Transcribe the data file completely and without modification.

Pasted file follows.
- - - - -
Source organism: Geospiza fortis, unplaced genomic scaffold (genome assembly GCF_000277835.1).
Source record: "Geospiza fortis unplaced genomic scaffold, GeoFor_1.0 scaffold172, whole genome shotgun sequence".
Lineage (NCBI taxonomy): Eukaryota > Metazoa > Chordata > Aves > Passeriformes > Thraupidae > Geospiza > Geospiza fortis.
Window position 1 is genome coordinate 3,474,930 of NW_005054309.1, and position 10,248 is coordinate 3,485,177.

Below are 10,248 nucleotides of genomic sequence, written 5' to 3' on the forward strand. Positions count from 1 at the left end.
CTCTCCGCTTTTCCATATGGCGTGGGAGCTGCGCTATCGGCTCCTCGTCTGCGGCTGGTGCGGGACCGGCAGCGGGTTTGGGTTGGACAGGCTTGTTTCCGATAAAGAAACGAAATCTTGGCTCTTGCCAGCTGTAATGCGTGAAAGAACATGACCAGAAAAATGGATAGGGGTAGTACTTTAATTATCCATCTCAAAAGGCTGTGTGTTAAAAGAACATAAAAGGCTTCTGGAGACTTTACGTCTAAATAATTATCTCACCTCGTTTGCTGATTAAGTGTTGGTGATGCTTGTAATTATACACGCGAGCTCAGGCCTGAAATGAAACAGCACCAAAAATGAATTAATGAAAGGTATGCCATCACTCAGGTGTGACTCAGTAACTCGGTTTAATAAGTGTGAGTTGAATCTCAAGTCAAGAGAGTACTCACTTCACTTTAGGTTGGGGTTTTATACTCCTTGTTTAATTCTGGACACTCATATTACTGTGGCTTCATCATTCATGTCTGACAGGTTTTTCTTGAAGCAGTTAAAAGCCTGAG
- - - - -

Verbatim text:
Source organism: Geospiza fortis, unplaced genomic scaffold (genome assembly GCF_000277835.1).
Source record: "Geospiza fortis unplaced genomic scaffold, GeoFor_1.0 scaffold172, whole genome shotgun sequence".
Lineage (NCBI taxonomy): Eukaryota > Metazoa > Chordata > Aves > Passeriformes > Thraupidae > Geospiza > Geospiza fortis.
Window position 1 is genome coordinate 3,474,930 of NW_005054309.1, and position 10,248 is coordinate 3,485,177.

Below are 10,248 nucleotides of genomic sequence, written 5' to 3' on the forward strand. Positions count from 1 at the left end.
CTCTCCGCTTTTCCATATGGCGTGGGAGCTGCGCTATCGGCTCCTCGTCTGCGGCTGGTGCGGGACCGGCAGCGGGTTTGGGTTGGACAGGCTTGTTTCCGATAAAGAAACGAAATCTTGGCTCTTGCCAGCTGTAATGCGTGAAAGAACATGACCAGAAAAATGGATAGGGGTAGTACTTTAATTATCCATCTCAAAAGGCTGTGTGTTAAAAGAACATAAAAGGCTTCTGGAGACTTTACGTCTAAATAATTATCTCACCTCGTTTGCTGATTAAGTGTTGGTGATGCTTGTAATTATACACGCGAGCTCAGGCCTGAAATGAAACAGCACCAAAAATGAATTAATGAAAGGTATGCCATCACTCAGGTGTGACTCAGTAACTCGGTTTAATAAGTGTGAGTTGAATCTCAAGTCAAGAGAGTACTCACTTCACTTTAGGTTGGGGTTTTATACTCCTTGTTTAATTCTGGACACTCATATTACTGTGGCTTCATCATTCATGTCTGACAGGTTTTTCTTGAAGCAGTTAAAAGCCTGAG